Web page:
user0000000 user0000000 - 1 month ago 17
Swift Question

Avoiding strong reference when passing a method to a function

When passing a method to a function that takes a closure, I can use either

someFunc(closure: someMethod) or
someFunc() { [unowned self] in self.someMethod() }`.

The first one is shorter but makes a strong reference. How can I use it while avoiding this strong reference?

Here is a demo with both the leaking one and the good one:
https://swiftlang.ng.bluemix.net/#/repl/581ccd3a0bdc661a6c566347

import Foundation

private var instanceCounter = 0

class Leak : NSObject {

override init() {
super.init()
instanceCounter += 1
}

deinit {
instanceCounter -= 1
}
}

class OnFunctionLeak : Leak {

override init() {
super.init()
_ = NotificationCenter.default.addObserver(forName: NSNotification.Name(rawValue: "OnFunctionLeak"),
object: nil,
queue: nil,
usingBlock: doNothing)
}

func doNothing(_ notif: Notification) { }

deinit {
NotificationCenter.default.removeObserver(self)
}
}

class OnClosureLeak : Leak {

override init() {
super.init()
_ = NotificationCenter.default.addObserver(forName: NSNotification.Name(rawValue: "OnFunctionLeak"),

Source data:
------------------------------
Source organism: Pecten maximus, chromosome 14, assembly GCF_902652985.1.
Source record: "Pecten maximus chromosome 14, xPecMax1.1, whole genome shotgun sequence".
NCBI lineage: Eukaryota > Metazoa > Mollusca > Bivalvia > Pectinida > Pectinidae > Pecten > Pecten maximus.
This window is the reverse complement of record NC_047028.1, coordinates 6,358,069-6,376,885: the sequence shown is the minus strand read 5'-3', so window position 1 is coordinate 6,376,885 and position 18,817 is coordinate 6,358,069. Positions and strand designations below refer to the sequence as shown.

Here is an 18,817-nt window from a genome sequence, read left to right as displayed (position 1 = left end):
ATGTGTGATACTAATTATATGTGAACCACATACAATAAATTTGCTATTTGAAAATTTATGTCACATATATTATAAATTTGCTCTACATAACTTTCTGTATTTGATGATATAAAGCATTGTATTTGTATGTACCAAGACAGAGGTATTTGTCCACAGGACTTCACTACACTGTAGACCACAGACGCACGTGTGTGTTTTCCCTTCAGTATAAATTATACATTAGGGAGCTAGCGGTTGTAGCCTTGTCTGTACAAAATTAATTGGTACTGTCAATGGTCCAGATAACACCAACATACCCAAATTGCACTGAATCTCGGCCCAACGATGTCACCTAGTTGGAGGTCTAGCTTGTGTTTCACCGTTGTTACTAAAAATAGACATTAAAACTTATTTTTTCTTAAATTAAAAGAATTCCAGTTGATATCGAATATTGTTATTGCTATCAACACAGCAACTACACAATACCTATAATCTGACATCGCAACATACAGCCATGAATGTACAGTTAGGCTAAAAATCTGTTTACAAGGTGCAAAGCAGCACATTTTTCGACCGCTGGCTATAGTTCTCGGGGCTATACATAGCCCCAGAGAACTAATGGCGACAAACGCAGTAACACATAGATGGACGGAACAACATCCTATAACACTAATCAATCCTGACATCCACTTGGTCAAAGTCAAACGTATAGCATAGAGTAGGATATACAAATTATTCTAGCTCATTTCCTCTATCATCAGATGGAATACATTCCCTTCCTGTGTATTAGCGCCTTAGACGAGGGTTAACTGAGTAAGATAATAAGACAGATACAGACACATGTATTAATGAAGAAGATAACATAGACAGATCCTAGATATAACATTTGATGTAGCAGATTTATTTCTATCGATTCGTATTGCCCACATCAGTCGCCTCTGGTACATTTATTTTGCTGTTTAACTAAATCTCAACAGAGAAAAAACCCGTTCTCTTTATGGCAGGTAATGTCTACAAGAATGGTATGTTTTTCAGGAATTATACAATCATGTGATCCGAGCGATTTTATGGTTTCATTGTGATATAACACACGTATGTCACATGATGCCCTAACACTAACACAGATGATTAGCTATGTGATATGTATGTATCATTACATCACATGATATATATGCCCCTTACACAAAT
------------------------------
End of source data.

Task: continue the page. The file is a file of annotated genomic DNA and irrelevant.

object: nil,
queue: nil) { [unowned self] notif in
self.doNothing(notif)
}
}

func doNothing(_ notif: Notification) { }

deinit {
NotificationCenter.default.removeObserver(self)
}
}

var onFunctionLeak: OnFunctionLeak? = OnFunctionLeak()
onFunctionLeak = nil

//XCTAssertEqual(instanceCounter, 0)
print("instanceCounter: \(instanceCounter) == 0")

instanceCounter = 0
var onClosureLeak: OnClosureLeak? = OnClosureLeak()
onClosureLeak = nil

//XCTAssertEqual(instanceCounter, 0)
print("instanceCounter: \(instanceCounter) == 0")


The shorter choice is on line 26 and if I replace
doNothing
by
{ [unowned self] notif in self.doNothing(notif) }
, the strong reference is gone.

Any ideas?

Answer

How can I use it while avoiding this strong reference?

You can't.

Only an anonymous function defined inline (at the point of usage) can have a capture list (such as [unowned self]). Thus, only an anonymous function can provide the functionality you are asking for. A function defined with func simply cannot do it.

That's just a fact about Swift.

(There are probably underlying reasons for it; I suspect that the reasons have to do with storage. A func function is stored statically in some way. But an anonymous function defined inline is not; it comes into being at exactly the moment it is passed to the callee. But that's just a guess, and a rather vague guess at that.)